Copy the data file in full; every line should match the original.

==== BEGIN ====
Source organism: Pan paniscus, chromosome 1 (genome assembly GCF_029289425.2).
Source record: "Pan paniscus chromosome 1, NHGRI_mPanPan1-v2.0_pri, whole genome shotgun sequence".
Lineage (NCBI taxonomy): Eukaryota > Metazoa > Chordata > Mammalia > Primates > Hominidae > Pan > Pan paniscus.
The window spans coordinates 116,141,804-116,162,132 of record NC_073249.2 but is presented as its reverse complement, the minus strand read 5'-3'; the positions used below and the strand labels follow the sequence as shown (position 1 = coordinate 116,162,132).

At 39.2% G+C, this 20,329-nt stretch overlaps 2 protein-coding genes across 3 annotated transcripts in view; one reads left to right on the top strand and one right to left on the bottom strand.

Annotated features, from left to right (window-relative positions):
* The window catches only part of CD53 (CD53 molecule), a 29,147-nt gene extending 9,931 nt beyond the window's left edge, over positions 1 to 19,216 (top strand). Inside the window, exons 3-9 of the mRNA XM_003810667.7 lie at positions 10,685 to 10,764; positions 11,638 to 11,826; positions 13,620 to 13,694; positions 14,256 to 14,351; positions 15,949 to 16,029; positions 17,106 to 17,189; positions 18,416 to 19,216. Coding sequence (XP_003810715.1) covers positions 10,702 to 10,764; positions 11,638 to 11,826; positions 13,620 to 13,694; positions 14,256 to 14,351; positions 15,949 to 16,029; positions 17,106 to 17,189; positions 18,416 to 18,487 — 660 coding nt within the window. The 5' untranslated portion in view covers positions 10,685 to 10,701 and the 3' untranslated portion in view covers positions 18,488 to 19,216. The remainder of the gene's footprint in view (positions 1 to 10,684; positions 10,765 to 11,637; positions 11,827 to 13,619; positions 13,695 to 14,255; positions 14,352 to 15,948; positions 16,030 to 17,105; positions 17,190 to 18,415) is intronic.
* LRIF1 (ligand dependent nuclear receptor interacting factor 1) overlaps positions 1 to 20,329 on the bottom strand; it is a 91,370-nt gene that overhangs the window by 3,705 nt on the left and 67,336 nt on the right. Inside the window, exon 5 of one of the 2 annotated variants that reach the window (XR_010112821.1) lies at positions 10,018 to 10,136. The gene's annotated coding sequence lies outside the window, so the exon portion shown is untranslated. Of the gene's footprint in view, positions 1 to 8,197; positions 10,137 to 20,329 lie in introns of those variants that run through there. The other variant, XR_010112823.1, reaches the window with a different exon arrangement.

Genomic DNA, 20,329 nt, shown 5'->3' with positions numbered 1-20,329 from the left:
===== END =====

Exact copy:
Source organism: Pan paniscus, chromosome 1 (genome assembly GCF_029289425.2).
Source record: "Pan paniscus chromosome 1, NHGRI_mPanPan1-v2.0_pri, whole genome shotgun sequence".
Lineage (NCBI taxonomy): Eukaryota > Metazoa > Chordata > Mammalia > Primates > Hominidae > Pan > Pan paniscus.
The window spans coordinates 116,141,804-116,162,132 of record NC_073249.2 but is presented as its reverse complement, the minus strand read 5'-3'; the positions used below and the strand labels follow the sequence as shown (position 1 = coordinate 116,162,132).

At 39.2% G+C, this 20,329-nt stretch overlaps 2 protein-coding genes across 3 annotated transcripts in view; one reads left to right on the top strand and one right to left on the bottom strand.

Annotated features, from left to right (window-relative positions):
* The window catches only part of CD53 (CD53 molecule), a 29,147-nt gene extending 9,931 nt beyond the window's left edge, over positions 1 to 19,216 (top strand). Inside the window, exons 3-9 of the mRNA XM_003810667.7 lie at positions 10,685 to 10,764; positions 11,638 to 11,826; positions 13,620 to 13,694; positions 14,256 to 14,351; positions 15,949 to 16,029; positions 17,106 to 17,189; positions 18,416 to 19,216. Coding sequence (XP_003810715.1) covers positions 10,702 to 10,764; positions 11,638 to 11,826; positions 13,620 to 13,694; positions 14,256 to 14,351; positions 15,949 to 16,029; positions 17,106 to 17,189; positions 18,416 to 18,487 — 660 coding nt within the window. The 5' untranslated portion in view covers positions 10,685 to 10,701 and the 3' untranslated portion in view covers positions 18,488 to 19,216. The remainder of the gene's footprint in view (positions 1 to 10,684; positions 10,765 to 11,637; positions 11,827 to 13,619; positions 13,695 to 14,255; positions 14,352 to 15,948; positions 16,030 to 17,105; positions 17,190 to 18,415) is intronic.
* LRIF1 (ligand dependent nuclear receptor interacting factor 1) overlaps positions 1 to 20,329 on the bottom strand; it is a 91,370-nt gene that overhangs the window by 3,705 nt on the left and 67,336 nt on the right. Inside the window, exon 5 of one of the 2 annotated variants that reach the window (XR_010112821.1) lies at positions 10,018 to 10,136. The gene's annotated coding sequence lies outside the window, so the exon portion shown is untranslated. Of the gene's footprint in view, positions 1 to 8,197; positions 10,137 to 20,329 lie in introns of those variants that run through there. The other variant, XR_010112823.1, reaches the window with a different exon arrangement.

Genomic DNA, 20,329 nt, shown 5'->3' with positions numbered 1-20,329 from the left: